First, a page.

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Nasa announces new rover mission to Mars in 2020
Explorer1
post Feb 14 2017, 08:54 PM
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2018 is the Insight launch; this rover is locked in for 2020. The only other mission on schedule for next year is Red Dragon (I'm assuming there have been no delays).
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Phil Stooke
post Feb 14 2017, 10:28 PM
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My understanding - second hand, I don't have a direct line to SpaceX - is that 2018 is "off the table" now for Red Dragon. Too much other stuff going on. That gives them more time to get some instruments or experiments added to it.



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PhilipTerryGraha...
post Feb 15 2017, 06:31 AM
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QUOTE (Julius @ Feb 13 2017, 07:12 PM) *
My main concern is the numerous sand dunes which could render the movement of the rover across the crater floor somewhat difficult up to the the delta river deposit.


Hrmmm... how would one compare the dunes near the delta to the ones traversed by Curiosity in Gale crater?


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vjkane
post Feb 16 2017, 08:55 PM
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Jezero Crater and NE Syrtis are only about 50 km apart. Does anyone know if there's been an analysis of whether in an a long extended mission, the rover could go from one to another?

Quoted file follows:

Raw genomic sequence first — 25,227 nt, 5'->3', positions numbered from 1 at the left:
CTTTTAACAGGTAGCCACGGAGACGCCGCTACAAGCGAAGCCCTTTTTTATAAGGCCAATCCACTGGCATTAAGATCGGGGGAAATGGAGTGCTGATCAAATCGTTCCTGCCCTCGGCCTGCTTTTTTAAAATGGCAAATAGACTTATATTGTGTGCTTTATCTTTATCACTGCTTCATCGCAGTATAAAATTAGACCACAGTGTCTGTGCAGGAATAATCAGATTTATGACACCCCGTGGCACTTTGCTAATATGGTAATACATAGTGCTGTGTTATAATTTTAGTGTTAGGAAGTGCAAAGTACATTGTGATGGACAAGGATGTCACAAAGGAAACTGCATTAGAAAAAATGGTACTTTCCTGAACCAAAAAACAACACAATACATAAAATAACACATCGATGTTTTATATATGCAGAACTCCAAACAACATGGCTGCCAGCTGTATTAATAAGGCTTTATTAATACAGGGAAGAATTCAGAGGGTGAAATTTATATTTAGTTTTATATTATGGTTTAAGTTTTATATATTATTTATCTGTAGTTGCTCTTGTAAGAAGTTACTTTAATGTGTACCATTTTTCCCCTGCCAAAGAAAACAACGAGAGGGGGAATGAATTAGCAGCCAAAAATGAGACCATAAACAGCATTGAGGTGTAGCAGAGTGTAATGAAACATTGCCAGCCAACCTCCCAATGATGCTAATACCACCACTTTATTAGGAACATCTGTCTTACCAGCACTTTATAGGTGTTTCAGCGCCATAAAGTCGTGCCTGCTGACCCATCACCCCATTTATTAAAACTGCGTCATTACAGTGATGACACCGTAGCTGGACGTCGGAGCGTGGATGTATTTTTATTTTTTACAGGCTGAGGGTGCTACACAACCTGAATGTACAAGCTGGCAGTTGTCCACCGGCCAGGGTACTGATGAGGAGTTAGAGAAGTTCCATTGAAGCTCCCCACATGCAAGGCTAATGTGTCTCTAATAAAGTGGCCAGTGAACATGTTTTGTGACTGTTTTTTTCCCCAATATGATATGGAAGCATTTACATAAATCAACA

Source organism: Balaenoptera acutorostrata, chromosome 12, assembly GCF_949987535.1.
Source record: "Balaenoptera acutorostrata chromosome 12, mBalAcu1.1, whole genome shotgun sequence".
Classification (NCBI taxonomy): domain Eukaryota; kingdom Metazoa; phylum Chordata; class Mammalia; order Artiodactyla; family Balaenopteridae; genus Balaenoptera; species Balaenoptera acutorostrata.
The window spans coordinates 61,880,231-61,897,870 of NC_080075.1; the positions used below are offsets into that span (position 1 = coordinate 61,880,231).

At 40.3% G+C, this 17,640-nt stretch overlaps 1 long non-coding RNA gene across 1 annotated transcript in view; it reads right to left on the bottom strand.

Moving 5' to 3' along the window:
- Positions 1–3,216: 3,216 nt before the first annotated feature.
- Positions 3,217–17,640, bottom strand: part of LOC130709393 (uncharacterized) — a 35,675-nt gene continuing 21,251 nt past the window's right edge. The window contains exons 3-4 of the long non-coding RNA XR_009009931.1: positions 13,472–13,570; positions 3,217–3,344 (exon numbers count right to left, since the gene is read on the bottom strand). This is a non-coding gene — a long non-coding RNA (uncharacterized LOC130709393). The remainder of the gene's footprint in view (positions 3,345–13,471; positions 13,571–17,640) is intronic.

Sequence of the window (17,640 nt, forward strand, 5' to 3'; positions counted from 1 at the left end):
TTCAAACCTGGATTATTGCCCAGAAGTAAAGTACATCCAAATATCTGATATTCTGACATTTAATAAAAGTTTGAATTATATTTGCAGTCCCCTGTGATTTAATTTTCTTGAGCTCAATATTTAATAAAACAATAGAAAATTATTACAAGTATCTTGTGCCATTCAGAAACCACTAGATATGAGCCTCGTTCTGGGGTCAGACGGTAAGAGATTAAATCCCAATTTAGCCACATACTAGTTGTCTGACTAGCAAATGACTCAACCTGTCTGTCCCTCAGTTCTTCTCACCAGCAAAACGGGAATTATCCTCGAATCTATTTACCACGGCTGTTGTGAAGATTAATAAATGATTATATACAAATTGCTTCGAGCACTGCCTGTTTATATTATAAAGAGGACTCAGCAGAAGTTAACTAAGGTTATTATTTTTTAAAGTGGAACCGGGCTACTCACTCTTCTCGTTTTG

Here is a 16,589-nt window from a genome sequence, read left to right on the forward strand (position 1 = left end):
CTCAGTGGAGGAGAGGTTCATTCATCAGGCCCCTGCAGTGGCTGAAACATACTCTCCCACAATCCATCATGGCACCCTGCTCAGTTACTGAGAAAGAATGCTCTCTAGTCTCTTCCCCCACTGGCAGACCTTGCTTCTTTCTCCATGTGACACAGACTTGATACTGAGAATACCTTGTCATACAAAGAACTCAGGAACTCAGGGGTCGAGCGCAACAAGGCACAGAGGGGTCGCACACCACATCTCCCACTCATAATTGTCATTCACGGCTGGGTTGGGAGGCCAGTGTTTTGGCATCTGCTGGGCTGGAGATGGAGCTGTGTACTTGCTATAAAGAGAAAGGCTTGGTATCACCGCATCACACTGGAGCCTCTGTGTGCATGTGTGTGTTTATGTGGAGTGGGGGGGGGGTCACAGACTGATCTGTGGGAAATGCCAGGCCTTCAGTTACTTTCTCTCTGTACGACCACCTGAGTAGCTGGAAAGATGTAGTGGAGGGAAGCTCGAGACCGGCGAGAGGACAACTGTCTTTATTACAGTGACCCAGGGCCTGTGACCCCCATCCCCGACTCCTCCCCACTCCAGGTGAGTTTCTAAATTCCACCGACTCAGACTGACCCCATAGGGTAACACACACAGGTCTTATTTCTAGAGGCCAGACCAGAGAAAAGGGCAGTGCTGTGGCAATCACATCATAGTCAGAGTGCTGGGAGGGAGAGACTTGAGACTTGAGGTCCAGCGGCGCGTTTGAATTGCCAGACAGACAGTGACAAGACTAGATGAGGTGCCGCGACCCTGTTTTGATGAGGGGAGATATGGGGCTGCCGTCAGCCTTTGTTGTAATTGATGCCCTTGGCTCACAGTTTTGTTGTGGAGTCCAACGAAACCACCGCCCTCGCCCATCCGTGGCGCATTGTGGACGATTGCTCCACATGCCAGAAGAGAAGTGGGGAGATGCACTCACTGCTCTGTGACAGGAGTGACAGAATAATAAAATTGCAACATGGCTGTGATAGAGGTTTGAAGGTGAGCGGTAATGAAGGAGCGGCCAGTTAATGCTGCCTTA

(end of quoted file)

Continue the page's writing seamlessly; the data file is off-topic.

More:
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Explorer1
post Feb 16 2017, 10:01 PM
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Oppy got to 44 kilometres two weeks ago, so not impossible. RTGs would start to decay after a while though limiting power in a few solar panels are immune to...

Another issue is this is a sample return mission, and if caches are scattered all over, future missions would have to replicate the traverse. Or else using up all the tubes at one location, and just using the onboard remote sensing instruments at the other. Not exactly optimal!
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vjkane
post Feb 17 2017, 07:02 AM
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QUOTE (Explorer1 @ Feb 16 2017, 02:01 PM) *
Oppy got to 44 kilometres two weeks ago, so not impossible. RTGs would start to decay after a while though limiting power in a few solar panels are immune to...

Another issue is this is a sample return mission, and if caches are scattered all over, future missions would have to replicate the traverse. Or else using up all the tubes at one location, and just using the onboard remote sensing instruments at the other. Not exactly optimal!

I presume that if something like this happened, the prime mission including sample caching would be completed in the primary site before heading for any secondary sites.

There may also be many interesting sites between the two primary sites. I expect that neither of the teams proposing either of these sites will talk about extended missions, but will instead focus on the advantage of their preferred site. That said, the team proposing the Columbia Hills site is discussing extended mission possibilities. I believe that this may be because the diversity of science in the Columbia Hills is less than at the other sites.


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Roby72
post Mar 16 2017, 11:53 PM
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Mars 2020 rover still under strong support:

https://spaceflightnow.com/2017/03/16/trump...l-partnerships/

Robert
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